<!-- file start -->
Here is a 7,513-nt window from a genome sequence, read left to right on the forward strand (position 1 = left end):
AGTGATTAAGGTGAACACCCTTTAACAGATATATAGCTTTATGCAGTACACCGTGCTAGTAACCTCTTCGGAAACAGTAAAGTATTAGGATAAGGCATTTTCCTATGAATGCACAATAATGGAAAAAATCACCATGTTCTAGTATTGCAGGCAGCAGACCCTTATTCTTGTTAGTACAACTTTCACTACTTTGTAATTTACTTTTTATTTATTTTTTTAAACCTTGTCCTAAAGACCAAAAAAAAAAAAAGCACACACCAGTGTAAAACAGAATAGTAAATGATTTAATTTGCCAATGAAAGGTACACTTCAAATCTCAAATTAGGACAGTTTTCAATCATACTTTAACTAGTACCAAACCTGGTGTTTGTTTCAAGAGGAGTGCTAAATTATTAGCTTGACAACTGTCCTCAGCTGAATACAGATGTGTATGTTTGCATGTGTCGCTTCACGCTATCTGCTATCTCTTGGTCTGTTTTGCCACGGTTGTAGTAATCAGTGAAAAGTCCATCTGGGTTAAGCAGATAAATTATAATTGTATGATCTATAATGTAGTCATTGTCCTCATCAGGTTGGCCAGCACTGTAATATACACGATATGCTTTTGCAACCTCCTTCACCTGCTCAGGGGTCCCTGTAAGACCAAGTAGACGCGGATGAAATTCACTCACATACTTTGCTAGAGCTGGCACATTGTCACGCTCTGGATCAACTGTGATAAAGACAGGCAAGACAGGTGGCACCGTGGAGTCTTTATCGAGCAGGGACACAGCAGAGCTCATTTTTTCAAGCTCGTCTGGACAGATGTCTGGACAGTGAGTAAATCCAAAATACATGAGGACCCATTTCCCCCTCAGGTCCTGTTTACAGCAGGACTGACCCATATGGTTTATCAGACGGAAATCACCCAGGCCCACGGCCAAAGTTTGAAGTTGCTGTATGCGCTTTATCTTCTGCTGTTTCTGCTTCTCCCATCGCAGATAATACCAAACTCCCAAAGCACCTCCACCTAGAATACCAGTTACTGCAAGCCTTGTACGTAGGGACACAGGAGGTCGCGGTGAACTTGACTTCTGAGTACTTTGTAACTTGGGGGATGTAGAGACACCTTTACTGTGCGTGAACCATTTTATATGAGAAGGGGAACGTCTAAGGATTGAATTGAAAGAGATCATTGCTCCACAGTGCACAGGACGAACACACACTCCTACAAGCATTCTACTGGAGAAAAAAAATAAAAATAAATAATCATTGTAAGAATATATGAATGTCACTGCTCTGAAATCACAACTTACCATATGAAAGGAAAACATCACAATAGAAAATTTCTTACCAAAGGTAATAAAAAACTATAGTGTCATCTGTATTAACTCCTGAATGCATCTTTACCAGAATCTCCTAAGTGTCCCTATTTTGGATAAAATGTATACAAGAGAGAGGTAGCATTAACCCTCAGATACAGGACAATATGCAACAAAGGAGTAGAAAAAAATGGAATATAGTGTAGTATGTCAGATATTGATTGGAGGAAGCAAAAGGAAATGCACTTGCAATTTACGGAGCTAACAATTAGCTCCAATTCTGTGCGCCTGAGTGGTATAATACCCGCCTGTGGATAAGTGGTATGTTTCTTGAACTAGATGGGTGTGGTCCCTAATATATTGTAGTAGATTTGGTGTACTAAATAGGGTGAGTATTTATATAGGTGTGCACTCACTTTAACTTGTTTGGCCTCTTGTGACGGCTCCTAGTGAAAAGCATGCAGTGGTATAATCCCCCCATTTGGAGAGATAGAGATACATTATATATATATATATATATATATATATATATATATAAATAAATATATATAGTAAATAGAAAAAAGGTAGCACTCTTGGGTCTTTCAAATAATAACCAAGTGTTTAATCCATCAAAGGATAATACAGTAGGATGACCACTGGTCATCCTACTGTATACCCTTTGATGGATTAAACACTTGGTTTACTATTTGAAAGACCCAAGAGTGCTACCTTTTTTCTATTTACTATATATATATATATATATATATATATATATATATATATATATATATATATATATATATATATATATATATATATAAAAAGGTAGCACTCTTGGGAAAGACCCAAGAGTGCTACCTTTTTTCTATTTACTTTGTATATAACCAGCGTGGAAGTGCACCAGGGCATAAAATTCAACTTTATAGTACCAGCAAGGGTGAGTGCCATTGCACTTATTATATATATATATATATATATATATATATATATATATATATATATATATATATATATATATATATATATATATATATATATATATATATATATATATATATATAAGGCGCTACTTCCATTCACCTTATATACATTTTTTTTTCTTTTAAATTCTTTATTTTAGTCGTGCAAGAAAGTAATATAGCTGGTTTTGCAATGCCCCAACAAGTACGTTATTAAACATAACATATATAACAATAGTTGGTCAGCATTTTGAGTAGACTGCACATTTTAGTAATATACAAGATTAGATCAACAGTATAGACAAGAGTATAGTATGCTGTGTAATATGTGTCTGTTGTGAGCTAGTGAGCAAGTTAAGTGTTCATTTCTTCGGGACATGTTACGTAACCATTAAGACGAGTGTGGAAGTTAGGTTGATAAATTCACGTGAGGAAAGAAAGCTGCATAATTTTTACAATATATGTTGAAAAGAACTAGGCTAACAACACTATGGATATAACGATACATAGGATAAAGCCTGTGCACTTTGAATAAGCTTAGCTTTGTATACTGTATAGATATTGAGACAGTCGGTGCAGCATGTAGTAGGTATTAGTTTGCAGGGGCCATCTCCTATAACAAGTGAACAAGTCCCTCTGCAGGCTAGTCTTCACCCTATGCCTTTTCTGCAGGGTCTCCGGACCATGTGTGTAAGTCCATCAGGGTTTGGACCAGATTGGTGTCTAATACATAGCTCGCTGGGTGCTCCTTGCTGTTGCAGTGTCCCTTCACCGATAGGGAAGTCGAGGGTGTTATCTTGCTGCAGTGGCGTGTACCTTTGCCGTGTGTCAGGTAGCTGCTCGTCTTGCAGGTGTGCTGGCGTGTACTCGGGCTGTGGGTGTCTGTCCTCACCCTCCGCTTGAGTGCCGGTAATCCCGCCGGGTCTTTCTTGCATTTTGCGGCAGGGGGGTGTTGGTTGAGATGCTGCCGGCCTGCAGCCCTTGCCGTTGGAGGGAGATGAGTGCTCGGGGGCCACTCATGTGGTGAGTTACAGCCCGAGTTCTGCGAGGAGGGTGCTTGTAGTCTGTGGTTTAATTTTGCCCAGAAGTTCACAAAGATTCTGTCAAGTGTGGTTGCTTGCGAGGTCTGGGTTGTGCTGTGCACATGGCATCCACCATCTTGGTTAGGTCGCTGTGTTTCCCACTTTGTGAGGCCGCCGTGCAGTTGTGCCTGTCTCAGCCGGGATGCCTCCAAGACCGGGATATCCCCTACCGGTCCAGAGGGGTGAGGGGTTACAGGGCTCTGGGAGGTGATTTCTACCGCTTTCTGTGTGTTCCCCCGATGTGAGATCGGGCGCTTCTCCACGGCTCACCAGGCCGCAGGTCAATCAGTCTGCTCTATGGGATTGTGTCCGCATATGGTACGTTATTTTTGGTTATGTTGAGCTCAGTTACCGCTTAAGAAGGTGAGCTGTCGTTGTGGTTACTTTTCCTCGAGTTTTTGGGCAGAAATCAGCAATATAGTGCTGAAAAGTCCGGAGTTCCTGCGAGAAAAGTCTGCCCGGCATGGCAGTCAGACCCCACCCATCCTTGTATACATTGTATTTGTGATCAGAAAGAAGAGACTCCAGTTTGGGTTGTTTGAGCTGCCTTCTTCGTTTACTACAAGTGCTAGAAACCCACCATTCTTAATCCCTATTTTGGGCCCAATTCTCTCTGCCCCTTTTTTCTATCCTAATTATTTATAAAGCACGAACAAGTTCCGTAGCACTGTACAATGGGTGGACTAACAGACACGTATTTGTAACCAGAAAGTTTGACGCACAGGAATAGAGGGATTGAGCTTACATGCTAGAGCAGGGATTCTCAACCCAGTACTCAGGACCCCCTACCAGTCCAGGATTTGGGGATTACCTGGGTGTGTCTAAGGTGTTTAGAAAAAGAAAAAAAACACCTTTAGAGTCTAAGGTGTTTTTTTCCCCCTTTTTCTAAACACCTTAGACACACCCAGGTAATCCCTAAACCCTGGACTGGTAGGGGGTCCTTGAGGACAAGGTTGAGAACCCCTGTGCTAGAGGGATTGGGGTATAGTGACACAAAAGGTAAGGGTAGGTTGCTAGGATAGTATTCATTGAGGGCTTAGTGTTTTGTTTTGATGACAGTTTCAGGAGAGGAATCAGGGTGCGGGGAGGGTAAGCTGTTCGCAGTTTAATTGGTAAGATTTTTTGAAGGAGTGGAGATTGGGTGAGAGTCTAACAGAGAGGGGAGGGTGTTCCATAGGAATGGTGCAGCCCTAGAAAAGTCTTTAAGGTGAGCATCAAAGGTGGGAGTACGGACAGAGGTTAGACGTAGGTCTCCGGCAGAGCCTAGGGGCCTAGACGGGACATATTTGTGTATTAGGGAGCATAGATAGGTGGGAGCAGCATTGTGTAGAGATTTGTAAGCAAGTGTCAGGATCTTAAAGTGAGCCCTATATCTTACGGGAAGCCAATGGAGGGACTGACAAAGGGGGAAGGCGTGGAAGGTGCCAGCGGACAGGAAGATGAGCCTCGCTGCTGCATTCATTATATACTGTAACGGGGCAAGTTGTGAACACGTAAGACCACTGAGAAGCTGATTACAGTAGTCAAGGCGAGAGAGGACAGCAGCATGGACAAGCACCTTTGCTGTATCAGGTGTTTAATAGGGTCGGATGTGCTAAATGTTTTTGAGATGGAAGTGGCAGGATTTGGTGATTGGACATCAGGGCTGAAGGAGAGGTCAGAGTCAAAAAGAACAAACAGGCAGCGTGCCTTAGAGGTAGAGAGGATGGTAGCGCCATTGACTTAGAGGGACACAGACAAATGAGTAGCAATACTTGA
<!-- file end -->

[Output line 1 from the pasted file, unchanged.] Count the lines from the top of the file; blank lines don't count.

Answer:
Here is a 7,513-nt window from a genome sequence, read left to right on the forward strand (position 1 = left end):